As we mentioned already, the Google Nexus S sports a 0.3-megapixel camera front facing camera which allows for things like video chatting – which is something blatantly missing with the Samsung Focus.
Continuing to show off its depth of functionality, the Android 2.3 Gingerbread powered Nexus S offers features like tethering via USB or Wi-Fi, NFC support, native VoIP support, and a built-in gyroscope. Sadly, the Samsung Focus lacks any of those striking features which is a shame, but then again, you can hardly utilize the Nexus S's video chat camera, or its gyroscope, due to almost non-existent software for the purpose.
Internet and Connectivity:
For something new to the game, Internet Explorer with the Samsung Focus boastfully supplies an adept performance that rivals pretty much what the Android browser has to offer in its current and latest form. However, Flash support with the Nexus S is the only noticeable feature that separates the two – which some prefer since it provides that near desktop like feel. Nonetheless, they both perfectly offer rewarding things like multi-touch gesture support for zooming, smooth kinetic scrolling, and peppy load times. Still, the only small blemish found with the Nexus S is its jerky movements when navigating on pages with heavy Flash content.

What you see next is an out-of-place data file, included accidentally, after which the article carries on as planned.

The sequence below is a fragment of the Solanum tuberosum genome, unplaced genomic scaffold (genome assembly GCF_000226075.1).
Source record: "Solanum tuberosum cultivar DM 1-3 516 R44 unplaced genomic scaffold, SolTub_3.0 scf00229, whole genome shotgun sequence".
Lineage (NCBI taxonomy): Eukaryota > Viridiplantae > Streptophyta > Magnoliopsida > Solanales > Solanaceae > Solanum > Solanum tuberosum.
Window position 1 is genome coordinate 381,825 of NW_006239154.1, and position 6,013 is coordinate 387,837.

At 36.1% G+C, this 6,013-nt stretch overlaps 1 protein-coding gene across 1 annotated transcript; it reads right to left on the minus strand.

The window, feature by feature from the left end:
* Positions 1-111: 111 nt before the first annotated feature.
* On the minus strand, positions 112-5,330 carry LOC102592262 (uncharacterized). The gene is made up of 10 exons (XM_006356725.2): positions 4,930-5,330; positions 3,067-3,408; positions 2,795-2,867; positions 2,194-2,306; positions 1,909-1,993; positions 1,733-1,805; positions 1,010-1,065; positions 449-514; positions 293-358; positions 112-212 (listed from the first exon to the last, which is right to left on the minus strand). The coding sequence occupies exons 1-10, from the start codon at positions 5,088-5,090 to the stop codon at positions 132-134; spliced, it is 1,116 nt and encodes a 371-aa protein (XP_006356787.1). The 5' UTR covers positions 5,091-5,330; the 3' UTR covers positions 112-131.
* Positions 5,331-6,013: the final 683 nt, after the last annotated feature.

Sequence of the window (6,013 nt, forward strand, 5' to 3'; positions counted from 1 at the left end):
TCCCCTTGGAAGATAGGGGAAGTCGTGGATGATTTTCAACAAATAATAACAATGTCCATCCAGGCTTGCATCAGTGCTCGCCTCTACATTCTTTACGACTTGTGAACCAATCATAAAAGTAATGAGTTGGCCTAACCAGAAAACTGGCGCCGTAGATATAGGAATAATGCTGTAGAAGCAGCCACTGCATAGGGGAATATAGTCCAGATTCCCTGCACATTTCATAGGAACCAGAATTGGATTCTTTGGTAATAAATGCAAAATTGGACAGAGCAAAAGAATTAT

These GSM devices are the perfect traveling companion for trips abroad since they'll work in just about every corner of the globe. In the unfortunate event that you don't have any network connectivity, you can always rely on their good old 802.11 b/g/n Wi-Fi for an alternative connection. Moreover, we find Bluetooth 2.1 with EDR on board to allow a magnitude of other wireless devices to connect to them.
3. renegadEEE posted on 28 Dec 2010, 04:00 1 0
I've switched my Nexus One for a LG Optimus 7 and I must say I'm very happy I did. I loved the Nexus One and I've used android from the very beginning (G1) bu to me its features cannot compete with the nice overall look and feel of Windows Phone 7. So I'd definitely choose the Focus.
4. Patchy Patch (unregistered) posted on 05 Jan 2011, 01:42 1 0
Ive been an Android fan for a very long time....just recently did I decide to dish out $630 to Rogers to buy the Samsung Focus straight out. Best damn $630 I spent on a phone....sorry Android but WP7 is my OS of choice now and will be for a long time. So fast and fluid, the UI looks SO nice, 2 updates coming in 2011 for WP7 that will add a ton of flexibility and customization, and I have been saying this before and I will say it again, by the end of 2011 WP7 will be kickin ass and taking names!
5. ding ding ding (unregistered) posted on 26 Feb 2011, 00:35 1 0
wp7 has i think the best user interface overall but once wp7 gets more developed i think it can become king i still prefer the focus though